The Fertitta and Thomas partnership was later detailed by Nicholas Pileggi, who authored the book “Casino.” The movie of the same name is based on Pileggi's book. Here is an excerpt from the book regarding a Nov. 28, 1978 FBI recording in which Frank Junior’s name surfaced in relation to his role in the skim:

“Carl Thomas: ... Me and Frank (Fertitta) and (Don) Shepard and my bookkeeper, my comptroller, who is one thousand percent, they're with me for fifteen years, have sat around in my kitchen thinking. For six hours, thinking of ways to beat these joints `cause (I or I'd) like to take money out of them. ...”

Federal agents launched operations called Strawman I and Strawman II to attack organized crime interests in Vegas in the late 70s and early 80s and figured out that Thomas, the Civellas and others conspired to conduct the skim at all the Argent casinos for the benefit of several Mafia families. A dozen associates were eventually convicted in Kansas City in a 1985 trial that resulted from the federal probes. Thomas—already stewing in jail on a 15-year sentence for a skimming conviction—gave up the ghost. He testified against his former partners in return for immunity from prosecution and somehow miraculously avoided the same agonizing fate of Sol Landie.

Thomas never did implicate Frank Fertitta. Instead, Frank bought out Carl’s interest in the Bingo Palace when the skimming charges first surfaced. The asking price was more fitting for a bid on The Price is Right game show than it was for an established Vegas Casino. Legend has it that Frank Junior acquired full ownership and control over the Bingo Palace for just one dollar.

Fertitta has consistently denied any involvement, and he never was indicted or charged in the Argent skimming. He would not fully shake the charges against him in his adopted home state until 1989 when he was cleared in a Nevada Gaming Control Board probe. The investigation centered on whether or not Frank Junior lied about his role in the Argent skimming when he received his Nevada gaming license. To nab him, the board would have to rely on damning testimony from one of Carl Thomas’ former skimming security agents: Harry McBride.

Cold feet fueled by fears that his account of the skimming days would never trump Fertitta’s political connections in Nevada led McBride to tank his own testimony before the Gaming Control Board. McBride previously testified in court that he ran counter-surveillance against law enforcement for Thomas at the Argent properties. McBride had already detailed under oath how “Frank” ran the skimming operation in the Fremont Casino’s count room, yet it was apparently not enough for Nevada gaming officials to act on without McBride actually appearing before the commission and telling his full story. The four-year probe by the commission ended with a 2-1 decision to take no action taken against Frank Junior.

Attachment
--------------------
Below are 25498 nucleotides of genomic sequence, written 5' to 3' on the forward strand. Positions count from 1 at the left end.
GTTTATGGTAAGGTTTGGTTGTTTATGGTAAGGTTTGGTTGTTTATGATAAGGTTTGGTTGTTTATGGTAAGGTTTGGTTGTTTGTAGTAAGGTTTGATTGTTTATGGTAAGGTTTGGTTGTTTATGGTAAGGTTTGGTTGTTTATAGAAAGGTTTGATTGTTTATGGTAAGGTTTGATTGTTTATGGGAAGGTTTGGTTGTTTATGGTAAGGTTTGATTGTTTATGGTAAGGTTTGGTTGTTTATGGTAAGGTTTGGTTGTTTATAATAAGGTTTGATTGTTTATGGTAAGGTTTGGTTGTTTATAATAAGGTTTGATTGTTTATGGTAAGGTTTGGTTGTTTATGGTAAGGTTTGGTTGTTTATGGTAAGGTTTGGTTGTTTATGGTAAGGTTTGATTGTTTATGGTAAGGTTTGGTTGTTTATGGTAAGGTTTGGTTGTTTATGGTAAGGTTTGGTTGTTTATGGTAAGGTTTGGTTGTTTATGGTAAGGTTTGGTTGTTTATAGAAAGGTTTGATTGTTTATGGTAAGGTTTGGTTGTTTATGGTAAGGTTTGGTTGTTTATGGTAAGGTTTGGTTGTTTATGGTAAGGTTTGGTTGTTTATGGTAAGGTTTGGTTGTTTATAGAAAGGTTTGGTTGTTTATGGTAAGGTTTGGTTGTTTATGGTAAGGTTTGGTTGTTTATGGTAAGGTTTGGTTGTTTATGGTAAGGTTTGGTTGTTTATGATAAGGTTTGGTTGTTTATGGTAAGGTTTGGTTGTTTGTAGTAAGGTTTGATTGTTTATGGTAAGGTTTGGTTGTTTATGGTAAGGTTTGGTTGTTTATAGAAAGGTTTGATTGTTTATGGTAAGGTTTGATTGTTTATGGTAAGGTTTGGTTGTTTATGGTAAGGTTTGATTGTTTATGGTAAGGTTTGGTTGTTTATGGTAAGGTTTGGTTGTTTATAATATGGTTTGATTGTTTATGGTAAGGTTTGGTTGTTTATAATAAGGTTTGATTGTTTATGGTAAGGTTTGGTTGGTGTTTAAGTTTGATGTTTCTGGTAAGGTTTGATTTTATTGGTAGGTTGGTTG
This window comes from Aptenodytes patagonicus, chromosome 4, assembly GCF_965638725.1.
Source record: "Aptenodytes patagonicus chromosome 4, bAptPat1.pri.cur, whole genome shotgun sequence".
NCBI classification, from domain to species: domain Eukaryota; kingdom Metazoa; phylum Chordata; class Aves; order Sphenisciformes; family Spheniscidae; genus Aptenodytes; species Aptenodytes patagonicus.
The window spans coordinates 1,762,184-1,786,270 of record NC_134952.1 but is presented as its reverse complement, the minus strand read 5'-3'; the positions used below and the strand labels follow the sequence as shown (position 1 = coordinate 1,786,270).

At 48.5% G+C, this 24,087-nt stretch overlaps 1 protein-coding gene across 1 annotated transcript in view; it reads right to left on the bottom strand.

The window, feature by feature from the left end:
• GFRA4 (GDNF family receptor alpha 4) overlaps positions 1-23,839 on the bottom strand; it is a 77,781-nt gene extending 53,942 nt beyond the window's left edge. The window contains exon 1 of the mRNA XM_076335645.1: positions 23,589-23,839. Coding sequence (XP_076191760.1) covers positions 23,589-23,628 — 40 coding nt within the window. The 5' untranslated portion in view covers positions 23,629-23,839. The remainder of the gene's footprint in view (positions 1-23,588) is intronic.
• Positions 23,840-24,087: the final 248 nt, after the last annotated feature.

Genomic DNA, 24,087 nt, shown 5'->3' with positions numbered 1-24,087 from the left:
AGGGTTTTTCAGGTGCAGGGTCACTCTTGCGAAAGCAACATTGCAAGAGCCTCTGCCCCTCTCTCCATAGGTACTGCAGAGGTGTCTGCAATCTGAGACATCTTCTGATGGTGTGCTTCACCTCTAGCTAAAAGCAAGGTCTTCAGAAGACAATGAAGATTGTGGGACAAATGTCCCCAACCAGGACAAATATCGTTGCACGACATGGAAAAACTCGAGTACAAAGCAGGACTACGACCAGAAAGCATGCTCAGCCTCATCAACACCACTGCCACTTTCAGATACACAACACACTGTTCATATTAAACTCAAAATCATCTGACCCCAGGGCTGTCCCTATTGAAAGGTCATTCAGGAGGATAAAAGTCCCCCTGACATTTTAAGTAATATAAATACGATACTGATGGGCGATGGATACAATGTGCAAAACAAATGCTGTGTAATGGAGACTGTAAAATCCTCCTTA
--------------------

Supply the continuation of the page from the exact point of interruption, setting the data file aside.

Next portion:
Frank Fertitta, Jr. was recorded in a 1979 FBI wiretap as part of the Strawman probes as he spoke with Carl Thomas and Tropicana Hotel Manager Don Shepard about one particular scheme to alter the weighing of the take to facilitate more skimming. Casino managers altered the scales so they read only a third of the actual weight of the coins. Even with what seem like extremely incriminating statements made on tape and McBride’s on-the-record court testimony about Frank’s part in the skim, Fertitta somehow escaped indictment:

FBI Wiretap of the Bingo Palace Casino, Las Vegas, Nev. Feb 7, 1979.
9.00pm outgoing call:

Frank Fertitta Jr, Carl Thomas voices heard, inaudible conversation takes place between them as the number 9739-2222 is dialed from The Bingo Palace.

FERTITTA: Don Shepard, please (casino manager)
FERTITTA: Hello Shep.
SHEPARD: What are you doing?
FERTITTA: I’m sitting here having a glass of wine with Mr. Thomas.
SHEPARD: Oh, good.
FERTITTA: He’s telling me how smart he is and, I’m sitting here listening to him like an idiot.
SHEPARD: If you need anybody to tell you how dumb you are come on over, I’m pretty good at that.
SHEPARD: Ah, this, listen this conversation isn’t being recorded is it?
FERTITTA: I, I really couldn’t tell ya.
SHEPARD: Yeah. Ask, ask, a ask Carl if anybody’s going to go boogie-ing tonight. I’m ready to boogie, do a little YMCA number.
FERTITTA: You’re ready?
SHEPARD: Oh, yeah, shit, yeah.
FERTITTA: Jesus Christ, I don’t believe this.